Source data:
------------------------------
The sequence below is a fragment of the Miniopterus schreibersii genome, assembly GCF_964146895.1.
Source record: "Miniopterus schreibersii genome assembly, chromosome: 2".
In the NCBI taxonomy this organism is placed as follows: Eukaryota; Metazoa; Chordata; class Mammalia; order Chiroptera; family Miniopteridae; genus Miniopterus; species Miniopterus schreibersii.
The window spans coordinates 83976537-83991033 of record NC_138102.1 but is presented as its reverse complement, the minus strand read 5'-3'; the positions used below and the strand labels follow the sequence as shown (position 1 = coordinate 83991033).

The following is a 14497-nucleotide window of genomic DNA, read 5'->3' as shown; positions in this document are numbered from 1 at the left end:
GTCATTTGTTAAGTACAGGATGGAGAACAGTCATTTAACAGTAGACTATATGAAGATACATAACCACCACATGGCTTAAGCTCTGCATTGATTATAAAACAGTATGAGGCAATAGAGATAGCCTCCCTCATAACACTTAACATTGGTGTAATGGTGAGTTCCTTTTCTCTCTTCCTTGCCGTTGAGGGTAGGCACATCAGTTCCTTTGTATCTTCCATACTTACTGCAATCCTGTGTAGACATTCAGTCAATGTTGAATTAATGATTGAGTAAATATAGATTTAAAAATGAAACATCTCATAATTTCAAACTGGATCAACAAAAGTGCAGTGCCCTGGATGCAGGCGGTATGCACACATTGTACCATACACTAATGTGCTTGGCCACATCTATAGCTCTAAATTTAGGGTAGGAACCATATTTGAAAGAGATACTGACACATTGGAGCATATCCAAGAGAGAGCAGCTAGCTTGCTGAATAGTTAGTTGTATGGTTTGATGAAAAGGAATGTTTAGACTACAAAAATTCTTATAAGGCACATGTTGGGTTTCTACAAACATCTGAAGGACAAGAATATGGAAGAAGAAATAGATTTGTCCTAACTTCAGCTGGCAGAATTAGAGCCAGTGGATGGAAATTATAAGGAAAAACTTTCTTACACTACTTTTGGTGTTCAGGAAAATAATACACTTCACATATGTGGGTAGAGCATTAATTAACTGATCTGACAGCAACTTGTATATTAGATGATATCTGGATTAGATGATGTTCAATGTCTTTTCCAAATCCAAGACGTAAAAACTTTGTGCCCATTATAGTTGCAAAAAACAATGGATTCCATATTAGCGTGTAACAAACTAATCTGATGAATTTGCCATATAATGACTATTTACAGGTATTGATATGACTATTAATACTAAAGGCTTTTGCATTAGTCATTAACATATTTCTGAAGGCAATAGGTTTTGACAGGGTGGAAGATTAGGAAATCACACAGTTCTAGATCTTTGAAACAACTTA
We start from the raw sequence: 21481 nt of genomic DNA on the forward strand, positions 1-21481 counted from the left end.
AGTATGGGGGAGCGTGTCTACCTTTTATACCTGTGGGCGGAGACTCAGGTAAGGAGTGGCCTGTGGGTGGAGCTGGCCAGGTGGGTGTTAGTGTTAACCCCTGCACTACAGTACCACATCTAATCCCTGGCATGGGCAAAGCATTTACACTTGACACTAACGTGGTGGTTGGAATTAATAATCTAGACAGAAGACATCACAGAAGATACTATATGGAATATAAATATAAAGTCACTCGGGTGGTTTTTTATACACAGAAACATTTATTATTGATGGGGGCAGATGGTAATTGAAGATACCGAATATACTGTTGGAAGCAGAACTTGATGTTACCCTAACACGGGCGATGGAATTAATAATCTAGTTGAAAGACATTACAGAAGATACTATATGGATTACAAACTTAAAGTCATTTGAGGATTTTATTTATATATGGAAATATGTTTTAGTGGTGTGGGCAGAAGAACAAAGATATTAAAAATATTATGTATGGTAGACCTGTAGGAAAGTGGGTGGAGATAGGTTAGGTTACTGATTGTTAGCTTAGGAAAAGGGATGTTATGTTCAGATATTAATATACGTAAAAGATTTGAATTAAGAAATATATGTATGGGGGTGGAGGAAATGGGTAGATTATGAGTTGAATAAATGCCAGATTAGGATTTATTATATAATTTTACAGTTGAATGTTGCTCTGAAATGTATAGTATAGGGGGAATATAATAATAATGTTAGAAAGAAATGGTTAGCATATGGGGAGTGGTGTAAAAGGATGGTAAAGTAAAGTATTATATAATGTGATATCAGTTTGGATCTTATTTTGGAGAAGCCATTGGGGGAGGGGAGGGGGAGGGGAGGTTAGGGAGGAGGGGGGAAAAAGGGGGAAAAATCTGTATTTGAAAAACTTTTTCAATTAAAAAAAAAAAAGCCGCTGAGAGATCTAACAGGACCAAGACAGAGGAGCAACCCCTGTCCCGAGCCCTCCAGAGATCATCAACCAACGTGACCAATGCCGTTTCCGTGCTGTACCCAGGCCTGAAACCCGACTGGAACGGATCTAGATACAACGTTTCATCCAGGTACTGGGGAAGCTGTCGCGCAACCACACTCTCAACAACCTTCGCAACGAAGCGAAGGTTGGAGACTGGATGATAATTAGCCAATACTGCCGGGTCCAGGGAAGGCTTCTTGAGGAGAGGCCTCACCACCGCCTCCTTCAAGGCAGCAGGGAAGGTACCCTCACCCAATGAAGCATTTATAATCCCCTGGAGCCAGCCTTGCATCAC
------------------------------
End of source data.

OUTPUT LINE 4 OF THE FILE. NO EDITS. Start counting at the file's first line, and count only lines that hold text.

The window spans coordinates 83976537-83991033 of record NC_138102.1 but is presented as its reverse complement, the minus strand read 5'-3'; the positions used below and the strand labels follow the sequence as shown (position 1 = coordinate 83991033).